18 Jan 2020

CARE Network-Nanyang Polytechnic Drama Production “Ripples - Speech by President Halimah Yacob

Mr Desmond Chin, Commissioner of Prisons & Co-Chairman of the Community Action for the Rehabilitation of Ex-Offenders (CARE) Network,

 

Mr Chng Hwee Hong, Chairman SCORE & Co-Chairman of the CARE Network,

 

Ladies and Gentlemen.

 

  1. Good evening. I am pleased to join you in celebrating the 20th anniversary of the CARE Network, at the CARE Network - Nanyang Polytechnic Drama Production this evening.

     

  2. Since its inception in 2000, the CARE Network has grown to more than 100 community partners, comprising Social Service Agencies, religious organisations, halfway houses and grassroots organisations. During this period, we made significant progress in lowering the two-year recidivism rate in Singapore, from 44% 20 years ago to 24% for the 2016 cohort.

     

  3. This progress would not have been possible without the tireless efforts of those working behind the scenes, such as yourselves, who give ex-offenders a second chance after their release and provide an inclusive and supportive environment for their reintegration.

     

  4. The drama production we are watching today, titled “Ripples”, illustrates the meaningful work of professionals and volunteers in supporting ex-offenders. Produced by Social Work students from Nanyang Polytechnic (NYP) in collaboration with the CARE Network, it demonstrates the perseverance of volunteers in changing the perception of a neighbourhood community towards ex-offenders, and garnering their support.

     

  5. I am happy to share with you the story of Mr Thomas Liao, who is among us today. Thomas successfully turned his life around, thanks to the strong support of various agencies under the CARE Network.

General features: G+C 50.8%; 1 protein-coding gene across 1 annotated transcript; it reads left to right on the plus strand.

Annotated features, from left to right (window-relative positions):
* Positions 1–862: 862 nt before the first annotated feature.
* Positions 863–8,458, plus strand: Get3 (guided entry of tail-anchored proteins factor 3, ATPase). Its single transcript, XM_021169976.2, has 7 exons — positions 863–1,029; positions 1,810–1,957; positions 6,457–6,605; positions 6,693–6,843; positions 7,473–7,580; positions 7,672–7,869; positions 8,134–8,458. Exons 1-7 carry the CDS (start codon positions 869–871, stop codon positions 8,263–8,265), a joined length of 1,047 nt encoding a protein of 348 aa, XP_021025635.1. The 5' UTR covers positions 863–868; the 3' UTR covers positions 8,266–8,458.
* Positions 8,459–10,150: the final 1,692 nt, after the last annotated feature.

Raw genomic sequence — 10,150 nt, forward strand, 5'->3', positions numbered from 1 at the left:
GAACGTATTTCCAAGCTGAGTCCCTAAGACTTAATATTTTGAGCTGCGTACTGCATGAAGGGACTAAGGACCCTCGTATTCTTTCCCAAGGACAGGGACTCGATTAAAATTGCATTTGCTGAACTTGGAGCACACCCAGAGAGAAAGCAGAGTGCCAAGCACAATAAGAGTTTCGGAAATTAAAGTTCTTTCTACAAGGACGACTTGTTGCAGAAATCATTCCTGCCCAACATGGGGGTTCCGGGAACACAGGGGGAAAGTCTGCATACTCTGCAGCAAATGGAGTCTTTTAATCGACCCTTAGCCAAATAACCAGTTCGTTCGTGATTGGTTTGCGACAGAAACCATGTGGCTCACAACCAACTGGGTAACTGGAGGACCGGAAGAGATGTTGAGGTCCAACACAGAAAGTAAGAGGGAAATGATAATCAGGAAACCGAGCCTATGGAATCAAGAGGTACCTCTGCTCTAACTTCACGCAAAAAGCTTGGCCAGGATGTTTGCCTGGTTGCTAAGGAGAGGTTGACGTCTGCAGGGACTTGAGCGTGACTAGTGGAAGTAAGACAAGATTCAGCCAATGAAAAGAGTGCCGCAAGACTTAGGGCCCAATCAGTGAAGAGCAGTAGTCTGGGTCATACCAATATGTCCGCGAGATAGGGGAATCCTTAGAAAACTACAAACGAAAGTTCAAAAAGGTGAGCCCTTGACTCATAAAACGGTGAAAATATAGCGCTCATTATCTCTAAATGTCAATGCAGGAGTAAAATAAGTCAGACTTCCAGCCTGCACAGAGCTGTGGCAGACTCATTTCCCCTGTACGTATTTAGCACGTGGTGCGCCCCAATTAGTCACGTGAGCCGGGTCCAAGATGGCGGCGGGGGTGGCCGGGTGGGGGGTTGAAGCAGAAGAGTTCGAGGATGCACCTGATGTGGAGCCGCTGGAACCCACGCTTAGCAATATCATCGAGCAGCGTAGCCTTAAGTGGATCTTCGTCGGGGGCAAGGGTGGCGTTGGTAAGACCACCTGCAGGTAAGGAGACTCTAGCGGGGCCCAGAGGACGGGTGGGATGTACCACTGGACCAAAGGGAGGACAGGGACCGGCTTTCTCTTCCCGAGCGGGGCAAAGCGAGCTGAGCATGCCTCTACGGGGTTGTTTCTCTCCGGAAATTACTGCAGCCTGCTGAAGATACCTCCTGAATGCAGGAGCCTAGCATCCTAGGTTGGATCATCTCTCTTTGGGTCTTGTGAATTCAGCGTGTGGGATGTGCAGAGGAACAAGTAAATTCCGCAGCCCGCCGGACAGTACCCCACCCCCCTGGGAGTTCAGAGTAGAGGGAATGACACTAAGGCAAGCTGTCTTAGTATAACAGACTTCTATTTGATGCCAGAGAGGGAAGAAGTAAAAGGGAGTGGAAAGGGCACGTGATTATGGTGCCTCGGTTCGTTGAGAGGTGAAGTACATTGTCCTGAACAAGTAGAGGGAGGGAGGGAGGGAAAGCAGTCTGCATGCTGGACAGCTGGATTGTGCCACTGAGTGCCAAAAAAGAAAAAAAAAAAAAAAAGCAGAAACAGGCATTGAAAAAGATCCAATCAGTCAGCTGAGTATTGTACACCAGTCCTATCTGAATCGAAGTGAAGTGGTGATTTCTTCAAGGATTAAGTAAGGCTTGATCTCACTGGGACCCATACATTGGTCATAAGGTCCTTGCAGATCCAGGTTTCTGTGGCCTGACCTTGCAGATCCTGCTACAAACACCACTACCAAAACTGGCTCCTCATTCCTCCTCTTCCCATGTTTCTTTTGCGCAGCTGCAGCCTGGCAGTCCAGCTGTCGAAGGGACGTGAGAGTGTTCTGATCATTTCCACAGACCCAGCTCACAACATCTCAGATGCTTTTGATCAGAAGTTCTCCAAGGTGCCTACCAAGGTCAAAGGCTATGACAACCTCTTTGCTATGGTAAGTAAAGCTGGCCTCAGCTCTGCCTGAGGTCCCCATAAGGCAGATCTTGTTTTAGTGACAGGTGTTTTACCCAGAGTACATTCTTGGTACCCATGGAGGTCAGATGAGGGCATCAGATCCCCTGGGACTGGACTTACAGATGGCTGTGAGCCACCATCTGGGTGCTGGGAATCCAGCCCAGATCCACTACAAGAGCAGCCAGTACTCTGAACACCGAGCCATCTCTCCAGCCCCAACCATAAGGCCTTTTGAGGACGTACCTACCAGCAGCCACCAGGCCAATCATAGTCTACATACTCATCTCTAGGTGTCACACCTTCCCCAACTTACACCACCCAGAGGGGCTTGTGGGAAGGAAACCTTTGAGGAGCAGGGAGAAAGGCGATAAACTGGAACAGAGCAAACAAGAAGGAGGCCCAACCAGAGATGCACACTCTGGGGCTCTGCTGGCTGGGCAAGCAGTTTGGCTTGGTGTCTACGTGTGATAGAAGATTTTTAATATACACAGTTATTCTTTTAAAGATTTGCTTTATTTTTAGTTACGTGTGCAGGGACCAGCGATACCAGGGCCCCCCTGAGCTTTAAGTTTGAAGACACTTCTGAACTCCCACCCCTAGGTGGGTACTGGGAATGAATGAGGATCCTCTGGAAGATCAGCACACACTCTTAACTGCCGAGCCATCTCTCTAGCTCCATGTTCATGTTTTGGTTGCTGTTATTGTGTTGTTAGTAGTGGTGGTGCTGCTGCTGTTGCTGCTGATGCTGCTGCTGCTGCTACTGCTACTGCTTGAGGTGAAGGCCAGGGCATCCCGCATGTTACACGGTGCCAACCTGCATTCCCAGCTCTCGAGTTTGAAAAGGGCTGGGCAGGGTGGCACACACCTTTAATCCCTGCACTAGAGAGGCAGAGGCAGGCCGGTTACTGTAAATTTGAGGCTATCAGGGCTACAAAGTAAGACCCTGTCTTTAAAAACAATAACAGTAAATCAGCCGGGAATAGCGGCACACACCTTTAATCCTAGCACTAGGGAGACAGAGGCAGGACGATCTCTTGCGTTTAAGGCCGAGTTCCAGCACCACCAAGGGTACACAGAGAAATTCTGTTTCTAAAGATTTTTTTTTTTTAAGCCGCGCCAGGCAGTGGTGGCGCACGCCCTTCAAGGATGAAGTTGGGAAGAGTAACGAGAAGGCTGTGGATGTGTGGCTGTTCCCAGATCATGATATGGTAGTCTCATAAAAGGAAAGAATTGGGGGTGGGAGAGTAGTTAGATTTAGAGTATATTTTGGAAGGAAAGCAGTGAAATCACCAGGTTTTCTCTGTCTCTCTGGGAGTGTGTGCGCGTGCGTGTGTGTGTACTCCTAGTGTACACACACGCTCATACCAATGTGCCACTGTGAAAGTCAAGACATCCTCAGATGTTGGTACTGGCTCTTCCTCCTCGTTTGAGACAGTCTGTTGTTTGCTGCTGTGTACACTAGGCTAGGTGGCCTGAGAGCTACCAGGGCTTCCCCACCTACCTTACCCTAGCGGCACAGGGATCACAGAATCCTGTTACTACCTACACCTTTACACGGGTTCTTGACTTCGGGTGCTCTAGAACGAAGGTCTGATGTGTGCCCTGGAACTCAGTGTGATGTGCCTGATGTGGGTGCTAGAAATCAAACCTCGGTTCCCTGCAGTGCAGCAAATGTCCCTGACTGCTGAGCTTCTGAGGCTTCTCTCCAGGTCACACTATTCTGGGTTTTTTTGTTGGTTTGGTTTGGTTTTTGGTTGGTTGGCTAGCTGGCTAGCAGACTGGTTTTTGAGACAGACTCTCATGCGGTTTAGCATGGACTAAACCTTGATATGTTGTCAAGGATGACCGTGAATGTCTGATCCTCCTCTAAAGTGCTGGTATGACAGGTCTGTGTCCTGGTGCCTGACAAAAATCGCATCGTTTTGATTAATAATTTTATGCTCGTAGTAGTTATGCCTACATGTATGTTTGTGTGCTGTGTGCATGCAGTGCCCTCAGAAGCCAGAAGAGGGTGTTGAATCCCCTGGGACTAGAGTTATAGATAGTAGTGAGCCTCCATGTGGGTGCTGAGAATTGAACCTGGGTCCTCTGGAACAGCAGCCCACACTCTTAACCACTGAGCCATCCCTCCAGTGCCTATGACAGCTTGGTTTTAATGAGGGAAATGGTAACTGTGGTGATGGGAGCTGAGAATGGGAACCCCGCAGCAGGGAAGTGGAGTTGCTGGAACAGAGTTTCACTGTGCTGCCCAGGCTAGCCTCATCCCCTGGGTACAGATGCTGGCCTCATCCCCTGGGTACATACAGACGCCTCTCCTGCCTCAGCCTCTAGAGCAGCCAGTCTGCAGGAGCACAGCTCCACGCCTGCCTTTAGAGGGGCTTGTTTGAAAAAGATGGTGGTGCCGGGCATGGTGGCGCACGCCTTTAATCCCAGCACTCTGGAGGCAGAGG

6. With the help of volunteer tutors and financial assistance from the National Council of Social Service, Thomas was able to pursue a Diploma in Social Work at NYP after his release. Fei Yue Community Services subsequently gave him the opportunity to give back to society by employing him as a Social Work Associate, where he now actively uplifts the vulnerable and disadvantaged through his work. He also regularly shares his experiences with inmates. Thomas’ story is an example of how your work can make a difference.

     

  7. Employment is key to breaking the cycle of offending and inter-generational crime. During my visit to Changi Prison last year, some of the inmates shared with me how their foremost concern is to find a job after they re-join society. I had also visited The Turning Point, a residential halfway house for female ex-offenders, where the ex-offenders were grateful to the guidance and strong support from the volunteers and staff in helping them overcome their struggles.

     

  8. With the right support from counsellors and volunteers, ex-offenders can turn their lives around. I hope that we can continue to work hard and rally the community to provide integrated support for ex-offenders. Together, we can bring hope and positivity to their lives.

     

  9. Thank you.
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